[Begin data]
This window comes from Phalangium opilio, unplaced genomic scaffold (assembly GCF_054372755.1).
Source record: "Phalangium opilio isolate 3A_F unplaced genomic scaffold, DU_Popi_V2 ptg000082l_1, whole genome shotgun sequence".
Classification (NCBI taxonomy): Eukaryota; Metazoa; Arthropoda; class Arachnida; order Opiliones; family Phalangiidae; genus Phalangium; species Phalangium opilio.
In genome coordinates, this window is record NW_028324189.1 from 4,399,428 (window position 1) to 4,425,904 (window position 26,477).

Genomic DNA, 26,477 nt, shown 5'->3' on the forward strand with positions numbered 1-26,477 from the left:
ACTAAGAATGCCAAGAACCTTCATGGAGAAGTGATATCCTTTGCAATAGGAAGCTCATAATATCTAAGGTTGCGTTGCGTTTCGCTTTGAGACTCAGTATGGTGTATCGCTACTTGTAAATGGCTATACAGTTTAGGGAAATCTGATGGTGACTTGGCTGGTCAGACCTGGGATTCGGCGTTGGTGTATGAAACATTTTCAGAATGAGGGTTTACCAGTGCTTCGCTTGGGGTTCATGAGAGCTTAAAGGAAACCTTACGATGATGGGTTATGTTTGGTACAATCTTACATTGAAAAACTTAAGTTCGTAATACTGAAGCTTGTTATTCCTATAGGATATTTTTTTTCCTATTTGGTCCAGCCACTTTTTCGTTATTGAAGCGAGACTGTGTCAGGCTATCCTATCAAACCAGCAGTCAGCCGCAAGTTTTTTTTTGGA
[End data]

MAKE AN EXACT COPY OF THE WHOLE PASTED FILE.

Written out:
This window comes from Phalangium opilio, unplaced genomic scaffold (assembly GCF_054372755.1).
Source record: "Phalangium opilio isolate 3A_F unplaced genomic scaffold, DU_Popi_V2 ptg000082l_1, whole genome shotgun sequence".
Classification (NCBI taxonomy): Eukaryota; Metazoa; Arthropoda; class Arachnida; order Opiliones; family Phalangiidae; genus Phalangium; species Phalangium opilio.
In genome coordinates, this window is record NW_028324189.1 from 4,399,428 (window position 1) to 4,425,904 (window position 26,477).

Genomic DNA, 26,477 nt, shown 5'->3' on the forward strand with positions numbered 1-26,477 from the left:
ACTAAGAATGCCAAGAACCTTCATGGAGAAGTGATATCCTTTGCAATAGGAAGCTCATAATATCTAAGGTTGCGTTGCGTTTCGCTTTGAGACTCAGTATGGTGTATCGCTACTTGTAAATGGCTATACAGTTTAGGGAAATCTGATGGTGACTTGGCTGGTCAGACCTGGGATTCGGCGTTGGTGTATGAAACATTTTCAGAATGAGGGTTTACCAGTGCTTCGCTTGGGGTTCATGAGAGCTTAAAGGAAACCTTACGATGATGGGTTATGTTTGGTACAATCTTACATTGAAAAACTTAAGTTCGTAATACTGAAGCTTGTTATTCCTATAGGATATTTTTTTTCCTATTTGGTCCAGCCACTTTTTCGTTATTGAAGCGAGACTGTGTCAGGCTATCCTATCAAACCAGCAGTCAGCCGCAAGTTTTTTTTTGGA